Rosenblat’s editor at Berkley, returned calls or e-mail messages
seeking comment. Craig Burke, director of publicity for Berkley,
declined to elaborate beyond the company’s brief statement announcing
the cancellation of the book. In an e-mail message, a spokesman for Ms.
Winfrey also declined to comment.

Onward to 2009

The Guardian previews some of the books to be published next year. Among others included is Pynchon, which everyone must certainly be aware of now, as well as AS Byatt, Geoffrey Dyer, and Kazuo Ishiguro (although his is not a novel but a short story collection).

Philip Roth is also publishing a new novel, which makes something like 4 in the last 8 years. That’s excessive.

If Amis’s new novel looks designed to be provocative, then the same is true of the forthcoming one by Philip Roth, The Humbling (also out in September). The extraordinary sexual attractiveness of Roth’s venerable male characters has long been a discussion point; in this new novel, Roth surpasses himself by having his ageing hero embark on a fantastically kinky relationship with – wait for it – a ravishing young lesbian.

The Rothophiles out there can tell us if this is Roth’s first major foray into the realm of lesbianism.

Sontag’s Diaries

Catching upon some of the coverage surrounding the publication of Susan Sontag’s first diary volume. Craig Seligman’s review in Bookforum reads like a rushed blog post:

Anyway, she wasn’t a writer whose life was informed by a few large
ideas (except, perhaps, for seriousness, which isn’t an idea but an
attitude). She was as promiscuous intellectually as she was with her
body; or, more accurately (in both cases), she was serially monogamous.
Though she had her cynosures, what always excited her was the new
theory or writer or director, which she would wrestle into an essay and
then move on. She wasn’t especially loyal to ideas, and late in life
she took pleasure in repudiating some of her earlier ones. This serial
intensity was what made her a great essayist, though discarded lovers
and friends may have had a few other things to say about it.

As you would expect, Sontag was a dead-serious teenager. The volume
opens with an eight-item list headed i believe (“no personal god or
life after death . . . government control of public utilities”),
compiled in 1947, when she was fourteen. Amid the jottings about Gide
and Vivaldi, a note recorded shortly before her sixteenth birthday
jumps out: “I feel that I have lesbian tendencies (how reluctantly I
write this)—.”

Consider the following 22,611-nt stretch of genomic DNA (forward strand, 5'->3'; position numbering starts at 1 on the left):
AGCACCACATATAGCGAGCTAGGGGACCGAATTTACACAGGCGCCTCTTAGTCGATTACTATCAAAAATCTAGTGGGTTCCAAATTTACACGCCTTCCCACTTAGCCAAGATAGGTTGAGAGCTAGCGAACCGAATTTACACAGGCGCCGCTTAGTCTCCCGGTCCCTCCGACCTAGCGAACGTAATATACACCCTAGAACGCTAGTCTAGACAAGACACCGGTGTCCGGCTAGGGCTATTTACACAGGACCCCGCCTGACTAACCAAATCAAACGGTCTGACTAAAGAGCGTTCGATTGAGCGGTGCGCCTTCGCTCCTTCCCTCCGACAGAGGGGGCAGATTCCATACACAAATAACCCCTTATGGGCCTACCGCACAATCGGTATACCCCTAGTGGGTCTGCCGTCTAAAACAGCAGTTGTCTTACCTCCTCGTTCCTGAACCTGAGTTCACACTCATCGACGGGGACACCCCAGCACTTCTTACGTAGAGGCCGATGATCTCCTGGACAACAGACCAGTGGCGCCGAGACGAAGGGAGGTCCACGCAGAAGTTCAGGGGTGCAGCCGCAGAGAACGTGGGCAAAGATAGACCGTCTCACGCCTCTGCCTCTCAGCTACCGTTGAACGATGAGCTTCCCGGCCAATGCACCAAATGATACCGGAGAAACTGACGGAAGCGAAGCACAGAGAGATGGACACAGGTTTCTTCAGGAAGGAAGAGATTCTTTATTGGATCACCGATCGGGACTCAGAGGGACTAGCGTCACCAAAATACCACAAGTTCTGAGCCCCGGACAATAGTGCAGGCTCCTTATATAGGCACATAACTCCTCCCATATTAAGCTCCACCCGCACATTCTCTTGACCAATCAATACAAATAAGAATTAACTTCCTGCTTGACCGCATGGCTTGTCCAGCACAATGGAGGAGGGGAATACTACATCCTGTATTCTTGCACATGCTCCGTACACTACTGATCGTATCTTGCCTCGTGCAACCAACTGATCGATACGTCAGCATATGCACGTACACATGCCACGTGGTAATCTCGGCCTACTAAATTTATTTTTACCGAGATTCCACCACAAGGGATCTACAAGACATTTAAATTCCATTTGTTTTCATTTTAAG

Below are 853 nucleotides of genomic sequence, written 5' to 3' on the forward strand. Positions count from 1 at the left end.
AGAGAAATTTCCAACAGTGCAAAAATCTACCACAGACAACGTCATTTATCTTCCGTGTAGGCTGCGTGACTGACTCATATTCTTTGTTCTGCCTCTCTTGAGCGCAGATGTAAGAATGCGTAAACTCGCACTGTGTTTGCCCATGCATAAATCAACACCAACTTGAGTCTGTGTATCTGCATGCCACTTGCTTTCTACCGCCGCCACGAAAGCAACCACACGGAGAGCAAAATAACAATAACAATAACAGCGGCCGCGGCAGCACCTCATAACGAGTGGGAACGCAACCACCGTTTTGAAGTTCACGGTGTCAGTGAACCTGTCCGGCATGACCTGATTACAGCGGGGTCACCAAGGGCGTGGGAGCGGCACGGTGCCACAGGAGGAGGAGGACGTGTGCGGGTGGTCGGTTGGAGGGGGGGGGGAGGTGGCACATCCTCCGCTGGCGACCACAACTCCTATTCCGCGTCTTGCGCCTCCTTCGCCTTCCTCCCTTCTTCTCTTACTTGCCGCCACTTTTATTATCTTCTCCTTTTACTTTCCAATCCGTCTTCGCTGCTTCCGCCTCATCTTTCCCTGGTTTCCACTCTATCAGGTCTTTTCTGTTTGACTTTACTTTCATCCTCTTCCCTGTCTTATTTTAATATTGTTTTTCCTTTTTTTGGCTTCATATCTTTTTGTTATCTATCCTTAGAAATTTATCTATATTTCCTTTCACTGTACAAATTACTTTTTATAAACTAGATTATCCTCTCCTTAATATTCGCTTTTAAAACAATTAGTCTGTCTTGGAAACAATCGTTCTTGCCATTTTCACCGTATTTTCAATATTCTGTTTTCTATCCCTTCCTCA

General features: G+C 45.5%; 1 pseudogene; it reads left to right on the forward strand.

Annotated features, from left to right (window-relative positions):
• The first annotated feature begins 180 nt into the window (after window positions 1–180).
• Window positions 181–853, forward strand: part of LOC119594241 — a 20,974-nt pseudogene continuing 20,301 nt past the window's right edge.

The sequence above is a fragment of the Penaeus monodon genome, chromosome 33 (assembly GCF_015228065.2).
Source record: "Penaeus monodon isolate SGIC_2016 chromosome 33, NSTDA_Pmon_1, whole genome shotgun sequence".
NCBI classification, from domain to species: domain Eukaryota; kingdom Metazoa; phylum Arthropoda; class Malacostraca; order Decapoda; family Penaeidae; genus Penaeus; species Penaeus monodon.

Good to know that seriousness is an attitude and not an idea.

Deborah Eisenberg in The New York Review is much more satisfying (even if she did steal her title from us):

But even from the earliest, less intimate entries, we feel that we’ve
broken the lock on the little book. The young author’s assiduous
excavations into, and evaluations of, the characteristics, capacities,
and potentialities that she finds to be hers put us in almost
claustrophobically close proximity to her. It is as though we were
watching from behind a screen while someone whose life is clearly to be
determined by her appearance tries on clothing in front of a mirror.

Here is the fifth entry, 9/1/48, when she was fifteen years old, in its entirety:

What does the expression "in his cups" mean?

Stone-slung mountain.

Read the [Stephen] Spender translation of [Rilke’s] The Duino Elegies as soon as possible.

Immersing myself in Gide again—what clarity and precision!
Truly it is the man himself who is incomparable—all his fiction seems
insignificant, while [Mann’s] The Magic Mountain is a book for all of one’s life.

I know that! The Magic Mountain is the finest novel
I’ve ever read. The sweetness of renewed and undiminishing acquaintance
with this work, the peaceful and meditative pleasure I feel are
unparalleled. Yet for sheer emotional impact, for a sense of physical
pleasure, an awareness of quick breath and quickly wasted
lives—hurrying, hurrying—for the knowledge of life—no, not that—for a
knowledge of aliveness—I would choose [Romain Rolland’s] Jean-Christophe —But it should only be read once. . . .

Darryl Pinckney’s piece in The New Yorker is somewhere in between. Interesting to note that both he and Eisenberg pick up on this quote:

It was like a physical blow, the absoluteness of his prose, pure actuality nothing forced or obscure. How I admire him above all other writers! Beside him, Joyce is so stupid, Gide so—yes—sweet, Mann so hollow + bombastic. Only Proust is as interesting—almost. But Kafka has that magic of actuality in even the most dislocated phrase that no other modern has, a kind of shiver + grinding blue ache in your teeth.

New Arabian Nights Translation Review

The Guardian considers the new translation of The 1,001 Arabian Nights.

The review includes an interesting bit about the provenance of the stories:

When the stories passed from the storyteller to the scribe, nobody
knows. The oldest surviving manuscript containing some of the stories
and the Shahrzad motif, which is now in the Bibliothèque nationale de
France, goes back only to the 15th century.

It was this
manuscript that the French antiquarian Antoine Galland discovered and
translated into French as Les Mille et une nuits between 1704 and 1717,
thus launching the Nights’ brilliant second career in Europe and the
Americas. To satisfy the public craze for Arabian tales, he added the
so-called "orphan" stories such as "Aladdin" and "Ali Baba" that he
said he had from a Syrian gentleman. In the next century, which was
interested in establishing canonical texts in eastern languages in the
manner of the Latin and Greek classics, versions of the Nights were
printed at Calcutta in 1814-18 ("Calcutta I"), in Cairo in 1835
("Bulaq") and in Calcutta again in 1839-42 ("Calcutta II").

Secret Santas

Theoretically, we generated between $2,100 and $3,500 for small and indie presses this year. Awesome.

And, a pretty bad-ass collection of suggested reads.

Holiday Books

What did books you receive during the holidays, and what books are you planning to purchase with your holiday cash?


The Surrender is Veronica Scott Esposito’s “collection of facts” concerning how she embraced her true gender.


Two long essays of 10,000 words each on sex in—and out of—literature . . .

The first essay dives in to Nicholson Baker’s “sex trilogy,” explaining just what Baker is up to here and why these books ultimately fail to be as sexy as Baker might wish.

From there the book moves on to the second essay, which explains just why Spaniard Javier Marías does right what Baker does wrong . . .


5 essays. 2 interviews.

All in all, over 25,000 words of Latin American literary goodness.

3 never-before-published essays, including “The Digression”—a 4,000-word piece on the most important digression in César Aira’s career.